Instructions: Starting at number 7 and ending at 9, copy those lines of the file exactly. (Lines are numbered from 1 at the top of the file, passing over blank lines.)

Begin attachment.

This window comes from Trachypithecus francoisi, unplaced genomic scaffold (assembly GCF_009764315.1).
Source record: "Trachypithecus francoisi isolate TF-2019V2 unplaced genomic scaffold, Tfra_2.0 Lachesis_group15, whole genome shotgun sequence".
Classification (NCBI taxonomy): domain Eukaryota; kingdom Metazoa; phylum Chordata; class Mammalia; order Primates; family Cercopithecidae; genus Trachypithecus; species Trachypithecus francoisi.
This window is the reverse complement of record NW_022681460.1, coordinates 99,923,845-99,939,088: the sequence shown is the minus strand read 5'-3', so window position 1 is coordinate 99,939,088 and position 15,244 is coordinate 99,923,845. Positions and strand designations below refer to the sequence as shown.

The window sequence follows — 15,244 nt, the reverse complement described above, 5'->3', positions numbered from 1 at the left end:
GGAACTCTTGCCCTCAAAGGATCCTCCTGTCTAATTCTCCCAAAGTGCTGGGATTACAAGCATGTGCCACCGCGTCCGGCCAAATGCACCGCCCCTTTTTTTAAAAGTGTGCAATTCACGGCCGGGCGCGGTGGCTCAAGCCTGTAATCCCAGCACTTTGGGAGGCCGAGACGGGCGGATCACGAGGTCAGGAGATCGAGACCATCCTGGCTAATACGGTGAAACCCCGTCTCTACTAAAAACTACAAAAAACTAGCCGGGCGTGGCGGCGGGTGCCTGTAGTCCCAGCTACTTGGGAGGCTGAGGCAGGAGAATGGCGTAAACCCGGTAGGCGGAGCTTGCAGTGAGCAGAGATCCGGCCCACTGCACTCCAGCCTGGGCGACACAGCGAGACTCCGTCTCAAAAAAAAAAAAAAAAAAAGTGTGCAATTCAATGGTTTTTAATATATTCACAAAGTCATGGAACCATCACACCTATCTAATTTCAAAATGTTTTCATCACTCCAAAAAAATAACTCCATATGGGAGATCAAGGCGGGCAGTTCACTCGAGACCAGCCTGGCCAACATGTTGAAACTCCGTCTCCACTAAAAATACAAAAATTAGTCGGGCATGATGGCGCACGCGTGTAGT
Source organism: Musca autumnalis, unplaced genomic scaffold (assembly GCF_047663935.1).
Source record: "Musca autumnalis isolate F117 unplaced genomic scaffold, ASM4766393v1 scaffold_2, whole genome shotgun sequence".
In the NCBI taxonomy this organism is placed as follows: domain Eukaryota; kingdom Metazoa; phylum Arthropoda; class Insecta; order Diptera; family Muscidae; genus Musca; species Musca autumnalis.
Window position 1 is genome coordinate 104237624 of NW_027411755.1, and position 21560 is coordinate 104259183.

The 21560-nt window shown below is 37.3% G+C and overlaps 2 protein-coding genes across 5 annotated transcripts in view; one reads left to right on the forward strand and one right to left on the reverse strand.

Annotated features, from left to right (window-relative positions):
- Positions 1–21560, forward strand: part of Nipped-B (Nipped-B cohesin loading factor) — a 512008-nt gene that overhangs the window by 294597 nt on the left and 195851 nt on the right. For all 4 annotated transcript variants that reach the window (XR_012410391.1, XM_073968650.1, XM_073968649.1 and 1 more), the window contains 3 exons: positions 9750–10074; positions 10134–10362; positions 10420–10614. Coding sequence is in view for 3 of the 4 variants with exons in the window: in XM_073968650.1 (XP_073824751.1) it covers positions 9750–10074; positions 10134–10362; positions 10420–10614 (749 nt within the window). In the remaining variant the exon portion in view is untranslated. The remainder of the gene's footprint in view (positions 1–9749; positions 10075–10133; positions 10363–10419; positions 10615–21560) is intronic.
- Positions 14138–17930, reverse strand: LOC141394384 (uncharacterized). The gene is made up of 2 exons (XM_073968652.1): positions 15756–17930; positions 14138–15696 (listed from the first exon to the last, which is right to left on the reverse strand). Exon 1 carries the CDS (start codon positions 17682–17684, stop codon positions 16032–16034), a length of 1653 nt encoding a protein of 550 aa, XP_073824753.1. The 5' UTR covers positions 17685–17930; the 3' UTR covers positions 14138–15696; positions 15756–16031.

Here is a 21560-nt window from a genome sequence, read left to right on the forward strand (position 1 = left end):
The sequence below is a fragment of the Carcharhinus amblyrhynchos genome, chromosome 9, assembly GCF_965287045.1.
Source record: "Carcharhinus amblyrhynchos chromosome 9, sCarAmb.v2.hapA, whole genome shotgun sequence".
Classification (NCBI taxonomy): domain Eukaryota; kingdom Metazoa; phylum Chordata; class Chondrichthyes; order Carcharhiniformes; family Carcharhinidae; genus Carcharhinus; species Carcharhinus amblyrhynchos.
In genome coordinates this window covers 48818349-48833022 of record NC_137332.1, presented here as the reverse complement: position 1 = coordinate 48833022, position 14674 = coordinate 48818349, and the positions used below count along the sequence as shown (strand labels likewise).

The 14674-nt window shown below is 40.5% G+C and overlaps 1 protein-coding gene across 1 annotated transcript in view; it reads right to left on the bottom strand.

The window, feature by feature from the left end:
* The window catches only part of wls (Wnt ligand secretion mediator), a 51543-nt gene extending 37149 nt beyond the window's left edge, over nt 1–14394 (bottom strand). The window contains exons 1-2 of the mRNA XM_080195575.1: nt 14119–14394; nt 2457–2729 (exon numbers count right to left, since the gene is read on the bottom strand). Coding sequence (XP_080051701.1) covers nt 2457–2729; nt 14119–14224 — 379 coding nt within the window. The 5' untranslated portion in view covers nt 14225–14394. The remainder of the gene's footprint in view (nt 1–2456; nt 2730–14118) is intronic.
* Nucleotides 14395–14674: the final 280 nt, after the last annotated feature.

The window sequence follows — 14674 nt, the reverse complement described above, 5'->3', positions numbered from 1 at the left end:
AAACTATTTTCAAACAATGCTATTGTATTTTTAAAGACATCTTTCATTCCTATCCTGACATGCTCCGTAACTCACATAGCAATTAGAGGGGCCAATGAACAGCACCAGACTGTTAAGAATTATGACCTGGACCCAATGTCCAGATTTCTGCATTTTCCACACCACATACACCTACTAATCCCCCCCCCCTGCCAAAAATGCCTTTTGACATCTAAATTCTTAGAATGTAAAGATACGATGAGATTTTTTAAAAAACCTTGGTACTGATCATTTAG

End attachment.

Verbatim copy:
Source organism: Musca autumnalis, unplaced genomic scaffold (assembly GCF_047663935.1).
Source record: "Musca autumnalis isolate F117 unplaced genomic scaffold, ASM4766393v1 scaffold_2, whole genome shotgun sequence".
In the NCBI taxonomy this organism is placed as follows: domain Eukaryota; kingdom Metazoa; phylum Arthropoda; class Insecta; order Diptera; family Muscidae; genus Musca; species Musca autumnalis.